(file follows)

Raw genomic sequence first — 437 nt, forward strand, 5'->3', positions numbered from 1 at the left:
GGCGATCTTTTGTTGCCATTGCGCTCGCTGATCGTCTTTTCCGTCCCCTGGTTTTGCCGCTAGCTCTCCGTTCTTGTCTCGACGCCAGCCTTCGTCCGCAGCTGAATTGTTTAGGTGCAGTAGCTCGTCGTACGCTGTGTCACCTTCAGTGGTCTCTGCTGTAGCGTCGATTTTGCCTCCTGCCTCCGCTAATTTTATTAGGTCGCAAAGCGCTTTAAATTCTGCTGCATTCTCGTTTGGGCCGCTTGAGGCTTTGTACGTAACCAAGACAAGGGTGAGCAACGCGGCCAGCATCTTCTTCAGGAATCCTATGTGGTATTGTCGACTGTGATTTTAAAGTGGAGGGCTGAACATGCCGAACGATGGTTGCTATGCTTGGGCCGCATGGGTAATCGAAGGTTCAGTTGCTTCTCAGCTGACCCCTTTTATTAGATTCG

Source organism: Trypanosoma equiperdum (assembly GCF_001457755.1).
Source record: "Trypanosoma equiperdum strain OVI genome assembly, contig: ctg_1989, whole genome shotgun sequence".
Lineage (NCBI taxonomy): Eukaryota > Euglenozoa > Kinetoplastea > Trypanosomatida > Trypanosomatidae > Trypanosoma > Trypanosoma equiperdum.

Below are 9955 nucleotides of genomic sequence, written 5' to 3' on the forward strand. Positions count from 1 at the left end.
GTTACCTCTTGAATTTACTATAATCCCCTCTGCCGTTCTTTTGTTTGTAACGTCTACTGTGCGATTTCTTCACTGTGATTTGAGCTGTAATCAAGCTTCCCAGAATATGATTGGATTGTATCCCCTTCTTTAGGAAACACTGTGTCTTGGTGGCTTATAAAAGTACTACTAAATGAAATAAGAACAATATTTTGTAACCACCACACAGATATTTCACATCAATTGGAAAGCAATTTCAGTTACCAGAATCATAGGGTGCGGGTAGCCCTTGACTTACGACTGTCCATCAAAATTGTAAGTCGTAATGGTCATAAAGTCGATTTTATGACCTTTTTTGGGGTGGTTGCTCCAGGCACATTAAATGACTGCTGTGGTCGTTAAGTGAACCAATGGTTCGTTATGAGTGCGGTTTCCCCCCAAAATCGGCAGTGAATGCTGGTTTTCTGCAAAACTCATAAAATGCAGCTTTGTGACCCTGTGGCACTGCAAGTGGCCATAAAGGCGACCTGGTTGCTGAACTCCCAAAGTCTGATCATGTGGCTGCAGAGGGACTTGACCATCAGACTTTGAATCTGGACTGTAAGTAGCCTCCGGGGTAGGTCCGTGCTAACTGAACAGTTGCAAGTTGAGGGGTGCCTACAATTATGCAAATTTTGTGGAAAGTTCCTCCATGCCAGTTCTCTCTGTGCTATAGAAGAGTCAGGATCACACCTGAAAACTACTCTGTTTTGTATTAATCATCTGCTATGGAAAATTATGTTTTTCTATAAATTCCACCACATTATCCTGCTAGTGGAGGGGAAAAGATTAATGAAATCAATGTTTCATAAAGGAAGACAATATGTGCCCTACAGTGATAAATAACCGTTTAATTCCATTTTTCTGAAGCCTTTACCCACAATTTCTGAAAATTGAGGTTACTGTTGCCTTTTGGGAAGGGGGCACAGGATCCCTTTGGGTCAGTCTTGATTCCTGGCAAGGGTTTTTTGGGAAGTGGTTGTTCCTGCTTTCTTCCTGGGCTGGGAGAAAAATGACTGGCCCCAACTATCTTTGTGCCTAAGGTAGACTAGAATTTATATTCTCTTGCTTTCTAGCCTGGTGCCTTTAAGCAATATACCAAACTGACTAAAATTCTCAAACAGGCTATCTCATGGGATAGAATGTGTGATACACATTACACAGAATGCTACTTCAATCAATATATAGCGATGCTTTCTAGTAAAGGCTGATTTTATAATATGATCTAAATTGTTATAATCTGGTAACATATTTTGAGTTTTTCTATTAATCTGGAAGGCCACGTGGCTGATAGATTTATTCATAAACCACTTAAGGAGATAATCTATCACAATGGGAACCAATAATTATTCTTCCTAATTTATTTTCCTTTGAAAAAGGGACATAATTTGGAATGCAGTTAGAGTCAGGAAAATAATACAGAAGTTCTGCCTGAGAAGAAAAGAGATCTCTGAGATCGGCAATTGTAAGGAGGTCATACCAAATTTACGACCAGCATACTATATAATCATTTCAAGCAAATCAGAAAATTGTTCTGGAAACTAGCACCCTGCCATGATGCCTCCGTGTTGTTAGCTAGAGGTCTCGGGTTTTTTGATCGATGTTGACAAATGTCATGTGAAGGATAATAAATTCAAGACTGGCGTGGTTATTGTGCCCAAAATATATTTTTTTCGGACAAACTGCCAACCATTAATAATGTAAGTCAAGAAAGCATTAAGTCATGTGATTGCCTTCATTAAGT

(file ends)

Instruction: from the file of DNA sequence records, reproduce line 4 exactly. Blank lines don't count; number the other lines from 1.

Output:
Source record: "Trypanosoma equiperdum strain OVI genome assembly, contig: ctg_1989, whole genome shotgun sequence".